CEDAR RAPIDS — Between 20 and 25 percent of Iowa third-graders last school year failed reading tests required under the state’s reading and retention law, according to data released this week by the State Department of Education.
The results come from the first school year in which schools were required to give new reading tests to students in kindergarten through third grade.
Starting in spring 2017, any student deemed “substantially deficient” in reading at the end of third grade, based on those tests, will be required to attend a summer reading program or repeat third grade. That requirement has raised concerns among teachers, parents and education officials.
Students who failed the test in third grade last school year won’t be affected by that part of the law. But the test scores provide a glimpse into how many students might be affected at the end of next school year, as well as how the law has been implemented thus far.
The Department of Education released the test results in two data sets — one including all third grade students, and another including only those who had test scores entered into the state’s data system.
Some students might not have had scores in the system because schools were unable to upload their test score data, said Janell Brandhorst, a Department of Education administrative consultant.
In the data with all students, 22 percent statewide were substantially deficient. An additional 8 percent were considered “at risk,” and 68 percent were “adequately progressing.” Designations for 2 percent of the students could not be determined.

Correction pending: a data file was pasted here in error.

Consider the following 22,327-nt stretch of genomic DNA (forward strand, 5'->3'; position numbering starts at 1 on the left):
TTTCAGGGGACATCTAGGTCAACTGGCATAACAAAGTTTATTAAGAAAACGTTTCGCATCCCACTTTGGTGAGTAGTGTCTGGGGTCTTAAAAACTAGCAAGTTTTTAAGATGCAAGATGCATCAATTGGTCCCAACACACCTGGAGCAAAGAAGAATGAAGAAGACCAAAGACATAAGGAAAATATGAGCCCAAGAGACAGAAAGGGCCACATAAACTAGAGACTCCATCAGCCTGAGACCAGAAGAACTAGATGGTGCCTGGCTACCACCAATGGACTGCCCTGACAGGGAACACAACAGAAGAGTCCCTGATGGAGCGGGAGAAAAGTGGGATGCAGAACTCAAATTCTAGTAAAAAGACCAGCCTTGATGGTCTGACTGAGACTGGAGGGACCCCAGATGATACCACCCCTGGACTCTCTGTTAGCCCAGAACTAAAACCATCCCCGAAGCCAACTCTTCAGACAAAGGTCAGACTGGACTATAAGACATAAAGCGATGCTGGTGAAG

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In the data including only students with entered test scores, 24 percent statewide were substantially deficient, while 9 percent were at risk, 66 percent were adequately progressing and 1 percent could not be determined.
The data — released after a Gazette open records request — aren’t perfect, Department of Education officials said.
For example, the state’s data system marked all students as adequately progressing by default, Brandhorst said — meaning it could overrepresent the number of students who passed the test if schools didn’t correctly update all students’ designations.
“There’s reasons that both (data sets) are accurate and both are a little fuzzy,” said Connor Hood, another Department of Education consultant.
The data also are somewhat dependent on solid understandings of the law among teachers and school officials, some of whom have been unclear about its details.
State officials said they anticipate the system will become more accurate with each round of testing.
“We expected this to be a learning year for the entire education system,” said Staci Hupp, a Department of Education spokeswoman. “This is an imprecise system that we’re still building, and with each round of assessment and reporting, we really expect to see improvements.”